TOKYO (Reuters) - The dollar slipped against the Japanese yen and Swiss franc on Tuesday as global tensions simmered amid signs that North Korea could conduct more missile tests.
The U.S. currency was down 0.4 percent at 109.335 yen, nearing a low of 109.220 hit the previous day in a knee-jerk reaction to North Korea’s hydrogen bomb test on Sunday.
The Swiss franc advanced 0.2 percent at $0.9548 franc per dollar, adding to gains from Monday, when it rose 0.7 percent.
Geopolitical tensions flared anew after North Korea conducted a powerful nuclear test on Sunday. The region has remained nervous, bracing for more ballistic missile tests amid perceived signs of activity by Pyongyang ahead of Sept. 9, when the country marks its founding day.
North Korea has been observed moving what appeared to be an intercontinental ballistic missile (ICBM) towards its west coast, South Korea’s Asia Business Daily reported on Tuesday, citing an unidentified intelligence source.
“The situation in North Korea poses risks for the market with no clear end in sight, limiting any bargain hunting for the dollar,” said Ayako Sera, senior market economist at Sumitomo Mitsui Trust.
“It is a contingency, like an earthquake, and participants are approaching it as such. For example you won’t buy the yen just because you expect an earthquake, but you can always be poised to react to such an emergency.”
The euro gained 0.15 percent to $1.1907, edging back towards Monday’s high of $1.1922.
The common currency had risen to a 2-1/2-year high of $1.2070 a week ago and the focus was on whether it could remain on an uptrend after Thursday’s European Central Bank policy meeting.
The euro has drawn a boost on expectations that the ECB would begin exiting its massive quantitative easing policy sooner rather than later.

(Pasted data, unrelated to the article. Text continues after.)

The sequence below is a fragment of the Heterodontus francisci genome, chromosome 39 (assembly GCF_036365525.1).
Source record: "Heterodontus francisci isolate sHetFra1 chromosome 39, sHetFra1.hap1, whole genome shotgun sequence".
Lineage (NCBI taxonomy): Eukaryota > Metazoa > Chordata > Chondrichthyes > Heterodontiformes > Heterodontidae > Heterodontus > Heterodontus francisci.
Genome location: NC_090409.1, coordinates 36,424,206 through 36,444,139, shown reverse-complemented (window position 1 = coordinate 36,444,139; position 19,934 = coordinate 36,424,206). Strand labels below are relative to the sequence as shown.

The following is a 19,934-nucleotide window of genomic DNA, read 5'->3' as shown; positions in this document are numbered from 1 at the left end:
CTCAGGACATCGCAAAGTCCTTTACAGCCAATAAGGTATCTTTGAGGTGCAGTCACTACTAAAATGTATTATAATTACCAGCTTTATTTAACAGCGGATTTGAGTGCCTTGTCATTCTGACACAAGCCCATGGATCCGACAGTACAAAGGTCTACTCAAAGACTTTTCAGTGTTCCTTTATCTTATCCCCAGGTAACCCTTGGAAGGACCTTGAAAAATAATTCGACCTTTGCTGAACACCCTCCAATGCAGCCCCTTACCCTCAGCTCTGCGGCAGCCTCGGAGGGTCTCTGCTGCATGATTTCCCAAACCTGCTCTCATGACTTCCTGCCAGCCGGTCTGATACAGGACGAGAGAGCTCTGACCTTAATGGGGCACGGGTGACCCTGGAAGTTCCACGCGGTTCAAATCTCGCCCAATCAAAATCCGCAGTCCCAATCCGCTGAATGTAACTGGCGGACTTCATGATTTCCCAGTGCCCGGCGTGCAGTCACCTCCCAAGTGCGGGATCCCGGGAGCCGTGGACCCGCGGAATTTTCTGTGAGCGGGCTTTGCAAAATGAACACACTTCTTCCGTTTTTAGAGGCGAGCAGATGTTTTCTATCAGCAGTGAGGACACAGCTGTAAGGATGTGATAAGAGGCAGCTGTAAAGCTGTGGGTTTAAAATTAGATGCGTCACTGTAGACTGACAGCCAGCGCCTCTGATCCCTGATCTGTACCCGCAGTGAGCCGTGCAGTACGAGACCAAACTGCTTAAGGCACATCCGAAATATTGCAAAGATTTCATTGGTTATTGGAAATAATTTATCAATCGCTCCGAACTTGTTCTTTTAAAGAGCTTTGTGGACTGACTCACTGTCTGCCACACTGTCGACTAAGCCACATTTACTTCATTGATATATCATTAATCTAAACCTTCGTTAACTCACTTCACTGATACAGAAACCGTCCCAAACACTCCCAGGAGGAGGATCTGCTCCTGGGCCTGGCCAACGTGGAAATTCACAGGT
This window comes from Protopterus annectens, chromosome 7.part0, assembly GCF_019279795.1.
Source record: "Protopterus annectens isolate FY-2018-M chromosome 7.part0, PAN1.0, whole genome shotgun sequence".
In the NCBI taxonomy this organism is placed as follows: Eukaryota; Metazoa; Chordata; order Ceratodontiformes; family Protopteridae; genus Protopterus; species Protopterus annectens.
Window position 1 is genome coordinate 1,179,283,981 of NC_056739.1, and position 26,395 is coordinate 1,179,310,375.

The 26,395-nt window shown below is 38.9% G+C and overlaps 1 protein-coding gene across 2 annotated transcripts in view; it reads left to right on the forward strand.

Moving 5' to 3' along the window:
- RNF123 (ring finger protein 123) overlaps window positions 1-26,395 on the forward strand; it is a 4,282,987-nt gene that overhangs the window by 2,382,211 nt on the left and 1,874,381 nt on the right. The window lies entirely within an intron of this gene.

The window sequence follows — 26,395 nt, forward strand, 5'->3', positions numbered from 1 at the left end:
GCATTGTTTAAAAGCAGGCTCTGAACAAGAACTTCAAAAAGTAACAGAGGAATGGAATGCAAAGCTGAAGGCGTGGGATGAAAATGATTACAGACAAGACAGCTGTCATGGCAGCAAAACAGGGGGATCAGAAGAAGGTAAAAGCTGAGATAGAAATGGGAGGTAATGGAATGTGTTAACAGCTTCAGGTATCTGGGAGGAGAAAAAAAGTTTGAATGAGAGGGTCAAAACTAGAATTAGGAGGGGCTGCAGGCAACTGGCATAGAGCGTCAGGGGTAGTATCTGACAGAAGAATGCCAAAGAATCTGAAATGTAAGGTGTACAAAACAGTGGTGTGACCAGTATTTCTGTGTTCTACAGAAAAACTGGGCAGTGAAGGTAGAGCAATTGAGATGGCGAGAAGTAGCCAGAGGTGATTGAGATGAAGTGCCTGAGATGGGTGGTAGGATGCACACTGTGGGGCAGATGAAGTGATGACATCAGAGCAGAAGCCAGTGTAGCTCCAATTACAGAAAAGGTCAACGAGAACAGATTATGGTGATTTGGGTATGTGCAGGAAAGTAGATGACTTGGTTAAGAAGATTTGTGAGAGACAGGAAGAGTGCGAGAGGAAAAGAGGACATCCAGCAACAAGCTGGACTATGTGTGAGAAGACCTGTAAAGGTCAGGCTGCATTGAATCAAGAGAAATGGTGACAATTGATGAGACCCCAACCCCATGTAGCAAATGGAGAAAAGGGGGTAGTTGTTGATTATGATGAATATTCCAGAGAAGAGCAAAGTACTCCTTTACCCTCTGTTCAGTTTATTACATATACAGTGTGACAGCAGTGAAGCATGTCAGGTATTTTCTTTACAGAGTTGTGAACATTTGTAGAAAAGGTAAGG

Many economists had initially expected the central bank to announce a reduction in September to its monthly asset purchases, but a majority now sees the ECB making the announcement in October instead.
“It would seem a risky move for the ECB to declare an end to its asset purchase programme at this juncture when the details and potential outcome of the Italian elections are still unclear,” said Daisuke Karakama, chief market economist at Mizuho Bank.
Dollar bulls meanwhile may look to U.S. political developments for potential support.
The Federal Reserve’s Sept. 19-20 policy meeting and discussions over the U.S. debt ceiling could ultimately support the dollar later this month, said Yukio Ishizuki, senior currency strategist at Daiwa Securities.
The U.S. Treasury Department has a Sept. 29 deadline to raise the debt limit, a legal cap on how much the U.S. government is allowed to borrow.
Only the U.S. Congress can raise the debt limit and expectations have risen that the ceiling would not affect Federal efforts to clean up after Hurricane Harvey.
The dollar index against a basket of six major currencies slipped 0.15 percent to 92.503.
Against a broadly sagging greenback the Australian dollar was up 0.25 percent at $0.7962, edging back towards a one-month high of $0.7997 set on Friday.